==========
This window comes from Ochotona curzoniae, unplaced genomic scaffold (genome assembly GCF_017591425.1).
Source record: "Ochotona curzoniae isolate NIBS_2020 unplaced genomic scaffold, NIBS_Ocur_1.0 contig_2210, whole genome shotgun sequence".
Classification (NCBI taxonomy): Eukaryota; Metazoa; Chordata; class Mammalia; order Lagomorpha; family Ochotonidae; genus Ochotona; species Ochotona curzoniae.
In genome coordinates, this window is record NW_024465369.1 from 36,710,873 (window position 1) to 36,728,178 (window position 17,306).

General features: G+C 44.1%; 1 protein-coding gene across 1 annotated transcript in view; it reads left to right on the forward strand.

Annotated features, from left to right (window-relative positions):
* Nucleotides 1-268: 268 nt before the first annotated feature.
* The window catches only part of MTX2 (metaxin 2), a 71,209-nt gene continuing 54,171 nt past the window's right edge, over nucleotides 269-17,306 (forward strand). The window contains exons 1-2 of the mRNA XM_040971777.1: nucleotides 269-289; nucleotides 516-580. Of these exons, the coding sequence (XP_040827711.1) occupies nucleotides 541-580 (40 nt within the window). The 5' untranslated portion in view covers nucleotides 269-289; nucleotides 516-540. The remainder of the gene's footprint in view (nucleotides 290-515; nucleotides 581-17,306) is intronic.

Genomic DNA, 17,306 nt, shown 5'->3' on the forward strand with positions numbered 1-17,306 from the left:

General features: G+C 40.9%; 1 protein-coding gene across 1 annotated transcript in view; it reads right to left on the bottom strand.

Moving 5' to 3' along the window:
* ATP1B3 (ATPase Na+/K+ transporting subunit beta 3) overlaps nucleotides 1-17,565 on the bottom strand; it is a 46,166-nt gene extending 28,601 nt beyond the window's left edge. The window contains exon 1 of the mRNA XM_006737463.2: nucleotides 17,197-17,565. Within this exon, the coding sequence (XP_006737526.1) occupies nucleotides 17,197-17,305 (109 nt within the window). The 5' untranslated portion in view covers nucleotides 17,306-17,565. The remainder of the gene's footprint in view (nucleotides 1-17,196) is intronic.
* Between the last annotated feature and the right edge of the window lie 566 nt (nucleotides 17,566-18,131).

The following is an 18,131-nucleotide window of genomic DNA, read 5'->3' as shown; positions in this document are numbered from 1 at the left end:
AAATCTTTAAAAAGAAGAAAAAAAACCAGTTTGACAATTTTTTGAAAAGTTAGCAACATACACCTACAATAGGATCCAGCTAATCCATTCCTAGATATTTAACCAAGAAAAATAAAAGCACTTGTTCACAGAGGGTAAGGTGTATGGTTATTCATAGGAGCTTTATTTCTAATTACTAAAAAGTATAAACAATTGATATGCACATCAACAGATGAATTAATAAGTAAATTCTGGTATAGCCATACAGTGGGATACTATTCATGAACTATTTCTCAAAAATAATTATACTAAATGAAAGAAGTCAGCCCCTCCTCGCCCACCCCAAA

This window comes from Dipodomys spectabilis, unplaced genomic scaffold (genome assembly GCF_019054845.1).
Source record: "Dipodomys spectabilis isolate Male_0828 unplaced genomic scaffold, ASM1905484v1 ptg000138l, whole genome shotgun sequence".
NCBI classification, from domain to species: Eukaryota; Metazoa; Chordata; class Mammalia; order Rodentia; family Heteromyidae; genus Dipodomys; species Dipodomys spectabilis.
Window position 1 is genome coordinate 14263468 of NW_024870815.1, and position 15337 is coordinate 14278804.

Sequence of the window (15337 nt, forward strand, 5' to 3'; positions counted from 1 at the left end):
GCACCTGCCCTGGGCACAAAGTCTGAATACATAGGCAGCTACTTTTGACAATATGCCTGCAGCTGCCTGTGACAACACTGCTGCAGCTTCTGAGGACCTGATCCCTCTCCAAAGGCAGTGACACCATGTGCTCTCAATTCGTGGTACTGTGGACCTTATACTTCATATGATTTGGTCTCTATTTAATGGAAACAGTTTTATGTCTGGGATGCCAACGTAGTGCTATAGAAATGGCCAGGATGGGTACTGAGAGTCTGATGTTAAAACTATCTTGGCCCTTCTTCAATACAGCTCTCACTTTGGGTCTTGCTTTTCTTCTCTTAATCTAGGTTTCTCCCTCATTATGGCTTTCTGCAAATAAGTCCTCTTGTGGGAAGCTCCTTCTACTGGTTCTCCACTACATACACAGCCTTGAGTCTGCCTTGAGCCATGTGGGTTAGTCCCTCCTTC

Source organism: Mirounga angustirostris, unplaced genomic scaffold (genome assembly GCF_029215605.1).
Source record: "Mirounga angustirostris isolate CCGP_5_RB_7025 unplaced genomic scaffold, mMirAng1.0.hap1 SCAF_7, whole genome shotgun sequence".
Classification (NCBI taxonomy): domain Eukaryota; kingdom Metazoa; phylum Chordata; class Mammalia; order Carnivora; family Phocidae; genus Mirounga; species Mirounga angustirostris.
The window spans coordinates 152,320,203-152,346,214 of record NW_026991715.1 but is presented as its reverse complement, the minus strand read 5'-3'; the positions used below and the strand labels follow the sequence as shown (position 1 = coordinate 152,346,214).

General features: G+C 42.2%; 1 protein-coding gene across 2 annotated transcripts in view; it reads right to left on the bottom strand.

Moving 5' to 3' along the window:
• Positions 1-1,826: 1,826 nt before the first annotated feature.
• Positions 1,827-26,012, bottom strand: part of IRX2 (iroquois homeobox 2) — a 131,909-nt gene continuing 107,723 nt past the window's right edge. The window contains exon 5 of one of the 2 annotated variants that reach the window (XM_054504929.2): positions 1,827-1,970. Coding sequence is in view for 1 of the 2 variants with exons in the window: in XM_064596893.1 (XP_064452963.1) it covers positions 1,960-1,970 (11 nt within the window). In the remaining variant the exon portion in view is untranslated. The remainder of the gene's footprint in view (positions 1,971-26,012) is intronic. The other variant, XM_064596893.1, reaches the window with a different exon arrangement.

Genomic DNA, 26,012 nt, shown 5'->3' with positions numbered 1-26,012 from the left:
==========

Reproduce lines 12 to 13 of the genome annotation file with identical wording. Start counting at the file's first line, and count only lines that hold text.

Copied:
* ATP1B3 (ATPase Na+/K+ transporting subunit beta 3) overlaps nucleotides 1-17,565 on the bottom strand; it is a 46,166-nt gene extending 28,601 nt beyond the window's left edge. The window contains exon 1 of the mRNA XM_006737463.2: nucleotides 17,197-17,565. Within this exon, the coding sequence (XP_006737526.1) occupies nucleotides 17,197-17,305 (109 nt within the window). The 5' untranslated portion in view covers nucleotides 17,306-17,565. The remainder of the gene's footprint in view (nucleotides 1-17,196) is intronic.
* Between the last annotated feature and the right edge of the window lie 566 nt (nucleotides 17,566-18,131).